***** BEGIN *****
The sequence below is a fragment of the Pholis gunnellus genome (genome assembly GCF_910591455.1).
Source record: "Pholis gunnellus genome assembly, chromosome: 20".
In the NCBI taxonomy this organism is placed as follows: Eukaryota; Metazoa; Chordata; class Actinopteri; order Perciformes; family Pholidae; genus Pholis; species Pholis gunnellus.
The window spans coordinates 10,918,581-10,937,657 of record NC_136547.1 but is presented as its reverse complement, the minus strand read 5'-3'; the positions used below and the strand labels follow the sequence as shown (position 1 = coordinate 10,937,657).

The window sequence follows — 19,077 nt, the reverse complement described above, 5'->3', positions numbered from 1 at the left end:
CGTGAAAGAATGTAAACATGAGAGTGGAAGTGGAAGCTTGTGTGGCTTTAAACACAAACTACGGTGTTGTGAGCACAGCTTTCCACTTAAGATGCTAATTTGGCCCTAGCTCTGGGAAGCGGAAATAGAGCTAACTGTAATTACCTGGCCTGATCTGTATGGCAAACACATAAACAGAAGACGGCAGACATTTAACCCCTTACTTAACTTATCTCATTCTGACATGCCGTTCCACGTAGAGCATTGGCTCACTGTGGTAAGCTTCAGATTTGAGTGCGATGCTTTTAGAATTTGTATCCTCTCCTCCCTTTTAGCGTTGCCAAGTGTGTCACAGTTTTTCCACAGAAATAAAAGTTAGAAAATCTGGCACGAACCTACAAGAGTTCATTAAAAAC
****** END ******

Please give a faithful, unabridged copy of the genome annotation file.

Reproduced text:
The sequence below is a fragment of the Pholis gunnellus genome (genome assembly GCF_910591455.1).
Source record: "Pholis gunnellus genome assembly, chromosome: 20".
In the NCBI taxonomy this organism is placed as follows: Eukaryota; Metazoa; Chordata; class Actinopteri; order Perciformes; family Pholidae; genus Pholis; species Pholis gunnellus.
The window spans coordinates 10,918,581-10,937,657 of record NC_136547.1 but is presented as its reverse complement, the minus strand read 5'-3'; the positions used below and the strand labels follow the sequence as shown (position 1 = coordinate 10,937,657).

The window sequence follows — 19,077 nt, the reverse complement described above, 5'->3', positions numbered from 1 at the left end:
CGTGAAAGAATGTAAACATGAGAGTGGAAGTGGAAGCTTGTGTGGCTTTAAACACAAACTACGGTGTTGTGAGCACAGCTTTCCACTTAAGATGCTAATTTGGCCCTAGCTCTGGGAAGCGGAAATAGAGCTAACTGTAATTACCTGGCCTGATCTGTATGGCAAACACATAAACAGAAGACGGCAGACATTTAACCCCTTACTTAACTTATCTCATTCTGACATGCCGTTCCACGTAGAGCATTGGCTCACTGTGGTAAGCTTCAGATTTGAGTGCGATGCTTTTAGAATTTGTATCCTCTCCTCCCTTTTAGCGTTGCCAAGTGTGTCACAGTTTTTCCACAGAAATAAAAGTTAGAAAATCTGGCACGAACCTACAAGAGTTCATTAAAAAC